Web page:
We don't want to be Fast Food, we want to be a product for motor gourmets.

In all this little whirlwind, Autoblog en Español, we, we find ourselves with a changed step.

Since my arrival at the direction of this division, my goal was to increase the quality of editorial content, and also improve and modernize the visual aspect. After many, many meetings, and a lot of money spent on trips to our UK headquarters, we had a master plan to create content at a level never seen before, with videos, museum visits, tests and differential articles. And it was all going to go in one container, one web design, modern, fresh and different.

But AOL put its hand in the plan, and what at the beginning of 2014 looked like a new, renewed and hopeful project, began to go awry. There was no room for such inventions within the company.

In our parent company things got ugly, and the CEO of the company decided to take a decisive turn: Given the economic situation of the company and the directions that things were taking in the sale of advertising, AOL would reorganize its resources and efforts and focus exclusively on large accounts, in what could give him a lot of money very quickly, leaving the adventures and niches.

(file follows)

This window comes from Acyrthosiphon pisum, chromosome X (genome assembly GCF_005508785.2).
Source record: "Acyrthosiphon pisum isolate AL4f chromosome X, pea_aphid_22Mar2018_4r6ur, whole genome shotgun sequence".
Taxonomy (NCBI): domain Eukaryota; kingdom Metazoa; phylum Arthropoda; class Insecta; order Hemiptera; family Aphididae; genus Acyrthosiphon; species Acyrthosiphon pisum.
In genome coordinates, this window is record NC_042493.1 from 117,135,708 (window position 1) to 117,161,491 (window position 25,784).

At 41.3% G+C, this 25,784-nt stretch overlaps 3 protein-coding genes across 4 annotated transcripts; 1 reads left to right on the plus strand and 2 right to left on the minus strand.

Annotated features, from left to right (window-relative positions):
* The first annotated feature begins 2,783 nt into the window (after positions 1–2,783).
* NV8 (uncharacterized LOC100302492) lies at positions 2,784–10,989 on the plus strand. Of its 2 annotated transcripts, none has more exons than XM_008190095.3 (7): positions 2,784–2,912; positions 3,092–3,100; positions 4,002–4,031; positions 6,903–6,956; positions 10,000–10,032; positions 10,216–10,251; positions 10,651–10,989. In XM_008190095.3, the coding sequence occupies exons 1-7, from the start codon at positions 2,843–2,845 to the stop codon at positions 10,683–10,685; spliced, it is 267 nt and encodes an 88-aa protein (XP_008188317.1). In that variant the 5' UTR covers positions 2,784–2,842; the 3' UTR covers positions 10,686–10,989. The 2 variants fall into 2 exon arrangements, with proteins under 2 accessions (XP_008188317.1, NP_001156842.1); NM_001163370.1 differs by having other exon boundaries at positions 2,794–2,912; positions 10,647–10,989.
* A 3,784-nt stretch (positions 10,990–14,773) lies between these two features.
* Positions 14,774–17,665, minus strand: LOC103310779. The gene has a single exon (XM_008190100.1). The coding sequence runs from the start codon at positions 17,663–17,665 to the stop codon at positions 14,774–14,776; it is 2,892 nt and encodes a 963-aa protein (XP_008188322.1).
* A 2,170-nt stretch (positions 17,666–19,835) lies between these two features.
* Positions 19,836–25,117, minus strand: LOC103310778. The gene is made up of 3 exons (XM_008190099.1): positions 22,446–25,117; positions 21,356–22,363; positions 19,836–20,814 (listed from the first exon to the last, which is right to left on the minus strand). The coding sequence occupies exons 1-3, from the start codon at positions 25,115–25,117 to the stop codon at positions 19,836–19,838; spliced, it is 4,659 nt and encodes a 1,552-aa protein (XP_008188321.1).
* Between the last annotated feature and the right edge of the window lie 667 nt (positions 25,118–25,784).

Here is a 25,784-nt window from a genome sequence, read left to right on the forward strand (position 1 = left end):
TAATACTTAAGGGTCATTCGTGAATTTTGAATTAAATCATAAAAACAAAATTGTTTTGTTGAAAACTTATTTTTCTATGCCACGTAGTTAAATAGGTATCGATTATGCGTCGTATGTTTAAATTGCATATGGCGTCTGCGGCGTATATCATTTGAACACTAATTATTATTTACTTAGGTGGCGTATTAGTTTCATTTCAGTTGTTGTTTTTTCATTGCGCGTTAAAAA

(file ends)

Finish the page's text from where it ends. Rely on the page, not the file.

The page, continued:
This message came to us last October, just a month after my last meeting with the UK team, when we had managed to align goals for our big reinvention.

Since that October, the future of many AOL publications has been sealed. First Joystiq and TUAW died. Then the Canadian edition of Autoblog fell. And now, on the 1st of next month, May, it's the turn of the rest of the international motor blog editions. AOL confirmed it to us in January, but I haven't been able to tell you about it until today.

Pistonudos is born

When they gave us this blow, I sat down with my editorial team. The ideas we had been developing throughout 2014, the contacts and the structure, were there to make readers who have been with us for a long time fall in love with us, and also, why not, new readers and fans. There is a market, there is business and there is a future, but you have to know how to sell it, have time and resources.